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Designer drugs are also called new psychoactive substances (NPS). Another name used by sellers is research chemicals. This is because they are supposedly intended only for research, and not for ingestion. Of course, the reality is different, as everyone knows! The market for these research chemicals is huge and keeps growing. This is very easy to do, because they are legal. So what are the latest trends in designer drugs? And what should you look out for when buying them?

What are designer drugs?

Designer drugs are synthetic drugs just like illegal recreational and addictive substances. But legal. They are specifically designed to mimic the effects of illegal drugs as closely as possible. Often this works quite well by making small changes to the chemical structure of existing drugs. Just move a hydrogen atom and tadaa: you have LSD, but legally. Smart, because this way products, sellers and you as a buyer circumvent the law. Now you understand why there are so many designer drugs in the Netherlands.

What are the trends in designer drugs?

The Trimbos Institute, a leading Dutch organisation in the field of addiction care, closely monitors trends and developments in designer drugs. For instance, they publish the National Drug Monitor in which they also address those 'legal highs'. However, they only monitor a limited number of designer drugs; mainly the most popular or notable ones.

Trend #1: more and more research chemicals

It is hard to keep track of how many (new) types of designer drugs come onto the market. That is a trend in itself... Without legislation capable of banning these research chemicals altogether, the judiciary and politics will always be behind the times. After all: by the time a specific drug is finally covered by the Opium Act, a slightly different variant of that drug immediately turns up.

Synthetic opioids slowly on the rise?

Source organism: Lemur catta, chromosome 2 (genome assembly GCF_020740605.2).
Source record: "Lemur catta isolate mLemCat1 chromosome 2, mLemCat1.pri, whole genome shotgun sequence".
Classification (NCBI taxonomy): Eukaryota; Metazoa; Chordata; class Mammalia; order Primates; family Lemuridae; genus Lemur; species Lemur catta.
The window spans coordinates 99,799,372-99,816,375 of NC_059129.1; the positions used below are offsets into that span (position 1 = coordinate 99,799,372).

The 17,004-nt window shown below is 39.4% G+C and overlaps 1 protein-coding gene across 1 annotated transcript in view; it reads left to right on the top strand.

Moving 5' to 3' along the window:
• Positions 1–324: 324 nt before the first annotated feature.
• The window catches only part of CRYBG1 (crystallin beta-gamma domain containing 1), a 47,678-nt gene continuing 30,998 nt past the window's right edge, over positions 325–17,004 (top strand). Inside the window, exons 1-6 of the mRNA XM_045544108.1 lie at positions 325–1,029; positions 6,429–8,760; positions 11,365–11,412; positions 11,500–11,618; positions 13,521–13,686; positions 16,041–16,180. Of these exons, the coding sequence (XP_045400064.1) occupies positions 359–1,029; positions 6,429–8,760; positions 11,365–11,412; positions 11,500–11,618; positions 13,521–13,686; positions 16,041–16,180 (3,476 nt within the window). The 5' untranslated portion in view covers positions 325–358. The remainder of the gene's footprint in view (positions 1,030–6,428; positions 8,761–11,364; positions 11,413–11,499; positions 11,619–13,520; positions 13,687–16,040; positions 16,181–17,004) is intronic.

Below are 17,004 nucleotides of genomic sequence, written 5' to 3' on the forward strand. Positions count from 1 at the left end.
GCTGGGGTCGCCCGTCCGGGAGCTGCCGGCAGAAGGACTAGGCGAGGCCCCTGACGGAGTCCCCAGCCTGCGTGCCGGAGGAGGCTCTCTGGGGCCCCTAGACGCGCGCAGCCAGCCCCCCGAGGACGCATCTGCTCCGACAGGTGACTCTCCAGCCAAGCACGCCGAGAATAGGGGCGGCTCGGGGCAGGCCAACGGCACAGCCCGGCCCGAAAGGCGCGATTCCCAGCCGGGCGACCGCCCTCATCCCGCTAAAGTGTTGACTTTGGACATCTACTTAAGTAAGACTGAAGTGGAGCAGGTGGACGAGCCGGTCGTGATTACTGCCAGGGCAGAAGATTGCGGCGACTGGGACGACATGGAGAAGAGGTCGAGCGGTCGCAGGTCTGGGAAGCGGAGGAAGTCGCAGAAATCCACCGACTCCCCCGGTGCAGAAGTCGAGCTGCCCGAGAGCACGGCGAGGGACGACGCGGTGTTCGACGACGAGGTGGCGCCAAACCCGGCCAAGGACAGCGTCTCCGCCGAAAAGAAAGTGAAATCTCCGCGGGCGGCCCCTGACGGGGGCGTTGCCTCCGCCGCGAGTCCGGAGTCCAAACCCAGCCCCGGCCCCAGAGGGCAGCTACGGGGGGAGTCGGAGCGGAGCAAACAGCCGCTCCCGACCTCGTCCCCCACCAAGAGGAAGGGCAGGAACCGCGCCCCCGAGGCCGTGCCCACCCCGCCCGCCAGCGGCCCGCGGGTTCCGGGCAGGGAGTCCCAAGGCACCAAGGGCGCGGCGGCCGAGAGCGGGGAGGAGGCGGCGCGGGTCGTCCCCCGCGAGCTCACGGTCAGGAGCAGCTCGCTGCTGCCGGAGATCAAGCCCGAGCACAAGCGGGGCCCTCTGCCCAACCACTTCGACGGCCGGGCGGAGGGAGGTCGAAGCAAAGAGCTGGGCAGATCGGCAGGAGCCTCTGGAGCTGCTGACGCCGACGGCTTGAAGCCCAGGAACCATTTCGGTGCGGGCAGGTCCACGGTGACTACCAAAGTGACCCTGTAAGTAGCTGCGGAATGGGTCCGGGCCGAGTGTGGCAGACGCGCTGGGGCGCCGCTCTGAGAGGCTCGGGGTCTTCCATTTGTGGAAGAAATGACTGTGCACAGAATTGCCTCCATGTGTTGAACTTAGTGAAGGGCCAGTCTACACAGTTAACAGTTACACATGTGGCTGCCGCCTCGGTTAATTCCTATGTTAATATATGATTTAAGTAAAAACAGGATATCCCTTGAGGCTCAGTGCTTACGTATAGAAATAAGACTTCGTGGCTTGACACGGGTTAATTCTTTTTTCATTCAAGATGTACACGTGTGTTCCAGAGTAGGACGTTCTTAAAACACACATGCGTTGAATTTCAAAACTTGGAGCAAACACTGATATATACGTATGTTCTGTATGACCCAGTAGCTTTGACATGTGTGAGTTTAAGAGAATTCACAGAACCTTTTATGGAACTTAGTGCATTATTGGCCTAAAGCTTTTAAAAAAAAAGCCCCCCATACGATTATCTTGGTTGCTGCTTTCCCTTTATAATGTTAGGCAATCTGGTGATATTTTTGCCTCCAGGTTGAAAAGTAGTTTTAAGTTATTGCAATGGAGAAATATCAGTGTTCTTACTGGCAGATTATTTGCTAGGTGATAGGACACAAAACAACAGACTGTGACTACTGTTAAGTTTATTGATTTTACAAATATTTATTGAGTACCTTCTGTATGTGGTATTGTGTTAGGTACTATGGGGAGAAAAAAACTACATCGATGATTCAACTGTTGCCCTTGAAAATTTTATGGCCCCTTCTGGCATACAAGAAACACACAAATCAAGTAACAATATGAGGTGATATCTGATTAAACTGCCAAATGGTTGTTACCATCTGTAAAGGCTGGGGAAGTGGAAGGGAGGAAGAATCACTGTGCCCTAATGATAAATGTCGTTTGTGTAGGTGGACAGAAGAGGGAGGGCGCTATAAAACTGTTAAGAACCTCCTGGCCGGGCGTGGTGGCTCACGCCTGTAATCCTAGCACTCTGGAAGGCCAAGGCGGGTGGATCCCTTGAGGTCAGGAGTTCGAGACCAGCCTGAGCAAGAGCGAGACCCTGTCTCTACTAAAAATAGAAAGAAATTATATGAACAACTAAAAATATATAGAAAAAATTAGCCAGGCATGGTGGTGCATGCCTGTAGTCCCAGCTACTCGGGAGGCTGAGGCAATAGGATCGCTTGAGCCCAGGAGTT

No doubt you have heard about the huge Fentanyl crisis in America. There, Fentanyl is the number one cause of death among adults under 45. Fentanyl falls under opioids; painkillers. Like morphine, for example, which, incidentally, is made from opium derived from poppy plants. But Fentanyl is up to 100 (!) times stronger than the already intense morphine. And the problem is: some painkillers make you feel really good. Then addiction and problematic use lurk. And of course, where there are addicts, there is a market. And it is now full of Fentanyl and lookalikes.

In America, this is a true national crisis. The picture in Europe is very mixed. In our country, you hardly see Fentanyl and fakes of this, but in Estonia, surprisingly, it is very popular again.

Synthetic cannabinoids: life-threatening

A fascinating category within designer drugs are synthetic cannabinoids: fake cannabis. These can be up to 200 times more potent than THC. Why would you want that, in our country where cannabis is already incredibly strong, and also legal and regulated? "Why not?", apparently a group of people think. Using it carries major risks, including poisoning and organ damage. Plus, it can simply make you feel really bad or psychotoscj. Just think of that time you had blown too much; probably very uncomfortable. But that feeling will be dwarfed by how bad synthetic cannaboids can be. In our country, fortunately, their use is limited. In countries where cannabis is not legal, use is slightly higher.

Overall use of research chemicals is actually not that bad

If the Trimbos Institute's monitor is to be believed, our use of designer drugs is not too bad. The use of most research chemicals is around 1% of the national population. By comparison, more than 10% of Dutch people have ever used XTC, for 4FA, 3MMC and 2CB the figure is 1.4%-2%. However, they do see certain groups or communities using it much more (together). The use of 3-mmc seems to be increasing, 4FA has become slightly less popular again.

Even though we mostly welcome experimentation and recreation, as far as this drug is concerned we can clearly state: stay away from it. If you do feel tempted, do check out some docu or videos about the opoid crisis there.

The future of designer drugs

For more than three years, politicians have been working on legislative changes to remove designer drugs from legality. There is no real progress in that at the moment. So for now, it will continue to be a mopping-up exercise and upcoming legislative changes will always put only one drug on the list of banned substances.

Safe use of research chemicals

The big disadvantage of all these designer drugs is that very little research has been done on them. As a result, you just really don't know what you are taking and putting into your body. Nothing at all is known about the long-term effects, as they are so new. So use in moderation and do some online research through good sources about the drug you want to take.

And know that there are also plenty of drugs that are just as fun, but less risky! Natural psychedelics and stimulants like magic mushrooms, kanna or ayahuasca, for example. These have been used for thousands of years in traditional cultures and are increasingly recognised for their therapeutic powers. And a lot more research has been done on these by now, so you at least have an idea of important things like risks and ideal dosages.